Hiss gave us Nixon, followed by anticlimax

November 21, 1996|By Peter A. Jay

HAVRE DE GRACE -- When the departure of old Alger Hiss from this vale of tears was dutifully front-paged around the country the other day, the prominent obituary surely startled many nonpolitical readers who had assumed him dead for years.

As for the political community, it took only the most routine notice of his death, because in politics Hiss had long ago ceased being a person and become a code word, and more recently had ceased being a code word and become an embarrassment, a bad joke left over from a bad time.

He was an embarrassment to liberals, because he was a classic political liberal whose elegant education and personal polish, as well as his instinctive empathy with those whose atrocities were committed in the holy name of the downtrodden, had helped him slide only too easily into treason. And for slightly more complicated reasons, over time he became an embarrassment to conservatives, too.

In the early days, this was because he was such a contrast to Whitaker Chambers, whose testimony led to his conviction for perjury. Hiss, handsome and confident, righteously indignant, made a fine martyr for the left. Chambers was rumpled and unappealing, insecure in his politics and his sexuality, not at all the sort of person the political right of that era would have preferred for a hero.

As the years went by, most of the uncertainty about the Hiss case was eventually dispelled. Only a few true believers -- and Hiss himself -- continued to view his conviction as a miscarriage of justice. But those few faithful continued to insist upon his innocence every time they could capture a forum.

This meant that conservatives had either to remain silent or speak up, and speaking up meant belaboring the already-shattered reputation of a frail old man. This seemed cruel, and eventually, to those who wished that Hiss would just shut up, it also seemed embarrassing. He had fallen so far, and endured disgrace for so long, that after a while kicking him became more demeaning to the kicker than to the kickee.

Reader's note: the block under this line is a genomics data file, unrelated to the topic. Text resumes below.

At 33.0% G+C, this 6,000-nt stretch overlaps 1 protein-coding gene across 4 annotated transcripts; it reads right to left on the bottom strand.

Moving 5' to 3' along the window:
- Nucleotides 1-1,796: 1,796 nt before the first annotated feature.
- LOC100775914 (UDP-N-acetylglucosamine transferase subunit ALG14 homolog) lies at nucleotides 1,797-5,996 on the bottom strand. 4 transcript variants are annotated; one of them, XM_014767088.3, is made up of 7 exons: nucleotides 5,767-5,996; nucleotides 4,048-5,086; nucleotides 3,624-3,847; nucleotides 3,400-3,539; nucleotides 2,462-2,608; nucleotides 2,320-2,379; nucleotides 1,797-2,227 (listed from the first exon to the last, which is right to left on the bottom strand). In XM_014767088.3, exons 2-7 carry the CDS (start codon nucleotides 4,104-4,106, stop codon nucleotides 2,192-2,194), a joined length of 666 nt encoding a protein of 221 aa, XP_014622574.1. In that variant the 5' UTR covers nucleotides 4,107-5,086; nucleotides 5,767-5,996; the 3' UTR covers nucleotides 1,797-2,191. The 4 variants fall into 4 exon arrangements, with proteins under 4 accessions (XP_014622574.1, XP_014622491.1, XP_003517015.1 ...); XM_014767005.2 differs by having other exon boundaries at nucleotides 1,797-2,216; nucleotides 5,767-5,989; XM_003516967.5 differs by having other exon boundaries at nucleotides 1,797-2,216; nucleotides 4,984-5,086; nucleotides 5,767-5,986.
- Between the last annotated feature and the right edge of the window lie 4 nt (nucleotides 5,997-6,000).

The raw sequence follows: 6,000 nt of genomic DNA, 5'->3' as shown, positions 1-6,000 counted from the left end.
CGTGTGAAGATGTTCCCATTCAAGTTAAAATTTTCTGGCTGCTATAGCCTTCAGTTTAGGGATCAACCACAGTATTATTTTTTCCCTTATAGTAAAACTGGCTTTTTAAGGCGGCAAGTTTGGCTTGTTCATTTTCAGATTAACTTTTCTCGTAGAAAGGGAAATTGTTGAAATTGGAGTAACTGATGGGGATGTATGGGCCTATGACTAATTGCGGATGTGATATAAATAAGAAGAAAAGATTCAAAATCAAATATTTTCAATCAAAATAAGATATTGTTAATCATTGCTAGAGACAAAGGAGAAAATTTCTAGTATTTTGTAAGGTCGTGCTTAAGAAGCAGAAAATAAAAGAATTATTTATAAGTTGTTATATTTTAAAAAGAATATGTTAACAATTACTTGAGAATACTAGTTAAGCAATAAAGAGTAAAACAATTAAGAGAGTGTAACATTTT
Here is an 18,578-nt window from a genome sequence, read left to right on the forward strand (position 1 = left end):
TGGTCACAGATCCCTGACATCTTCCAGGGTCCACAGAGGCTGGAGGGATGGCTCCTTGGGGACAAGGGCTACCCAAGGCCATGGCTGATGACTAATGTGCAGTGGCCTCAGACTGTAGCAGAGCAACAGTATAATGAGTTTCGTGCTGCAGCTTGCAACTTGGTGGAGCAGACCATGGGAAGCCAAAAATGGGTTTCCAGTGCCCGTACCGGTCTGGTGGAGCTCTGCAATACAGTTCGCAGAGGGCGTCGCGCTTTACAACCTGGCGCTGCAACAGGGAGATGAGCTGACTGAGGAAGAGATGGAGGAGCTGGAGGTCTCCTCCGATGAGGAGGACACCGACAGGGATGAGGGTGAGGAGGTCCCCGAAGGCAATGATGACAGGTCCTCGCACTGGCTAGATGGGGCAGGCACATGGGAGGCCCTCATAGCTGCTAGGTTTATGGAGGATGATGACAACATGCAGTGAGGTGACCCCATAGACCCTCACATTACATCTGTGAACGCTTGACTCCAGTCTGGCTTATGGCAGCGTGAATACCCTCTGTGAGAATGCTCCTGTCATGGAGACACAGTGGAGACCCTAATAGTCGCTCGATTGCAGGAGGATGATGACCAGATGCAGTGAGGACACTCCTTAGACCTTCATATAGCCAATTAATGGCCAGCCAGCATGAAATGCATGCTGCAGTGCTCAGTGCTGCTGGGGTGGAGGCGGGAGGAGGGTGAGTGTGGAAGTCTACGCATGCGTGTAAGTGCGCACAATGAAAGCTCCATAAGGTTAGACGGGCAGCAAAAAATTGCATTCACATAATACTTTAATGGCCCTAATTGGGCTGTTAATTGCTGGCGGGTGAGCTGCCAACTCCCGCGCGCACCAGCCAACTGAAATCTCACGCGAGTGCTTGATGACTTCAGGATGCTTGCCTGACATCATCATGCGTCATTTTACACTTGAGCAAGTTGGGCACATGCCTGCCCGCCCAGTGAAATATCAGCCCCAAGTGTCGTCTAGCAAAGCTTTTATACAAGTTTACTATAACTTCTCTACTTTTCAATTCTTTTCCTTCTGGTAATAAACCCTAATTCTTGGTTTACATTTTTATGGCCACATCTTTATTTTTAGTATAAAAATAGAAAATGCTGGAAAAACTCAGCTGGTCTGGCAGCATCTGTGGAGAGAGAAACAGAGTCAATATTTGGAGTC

Golden boy in Baltimore

He had been a golden boy in his Baltimore youth. ''No lark more blithe than he,'' it said of Alger Hiss in his graduation yearbook at City College. He went on to preside over the student council at Johns Hopkins, edit the law review at Harvard Law School and clerk for Justice Oliver Wendell Holmes.

History won't care about all that, however. It will care instead that it was Alger Hiss as much as anyone who made a national figure out of Richard Nixon. Within four years of Hiss' indictment in December 1948, young Representative Nixon was elected first to the Senate and then to the vice presidency of the United States.

Nixon's dogged pursuit of Hiss, the major news story of the time, would have made a great novel. It was fueled by patriotism, by careerism and by an instinctive antipathy to the tribal East Coast elite. This latter quality was as important a part of Nixon's character as Hiss' smooth self-confidence was of his.

By the time his great spychase was over, Nixon had become a principal demon not just of the hard left, but also of the soft left. He had aroused the lasting hostility of that vague amalgam of academia, journalism, New York and California literati, the organized labor hierarchy and assorted social activists which considered its thinking ''progressive.'' This demonization, with its roots in the Hiss case, would affect Nixon's thinking for the next 40 years.

To the end of his life he often referred to ''Hiss types,'' meaning generally those of privileged upbringing, in and out of government, who viewed anti-communism as unsophisticated and who condescendingly dismissed the idea that communist regimes regularly engaged in despotism at home and subversion abroad.

Was Hiss guilty? Of perjury, there seems little doubt, although it took two trials to convict him as the first ended with a hung jury. He served his 44 months in prison, then lived for 42 years in obscurity. Under the statute of limitations, he couldn't be prosecuted for espionage, and he spent the rest of his life denying he ever engaged in it.

As for those famous copies and summaries of secret State Department documents from early 1938, written on his typewriter and in his handwriting, he never offered a persuasive explanation. ''Alger Hiss gave me these when we worked together in the Communist conspiracy,'' Whitaker Chambers testified, and he probably did.

But he didn't, like Kim Philby and the other British traitors who were his contemporaries, ever flee to exile in the Soviet Union. He served his time and made a meager living in New York as a stationery salesman. It's both reasonable and charitable to conclude that while he once, in his golden youth, may have committed criminal and traitorous acts, he eventually came to regret them, and to appreciate the country where he lived out his long and anticlimactic life.

Peter A. Jay is a writer and farmer.

Pub Date: 11/21/96

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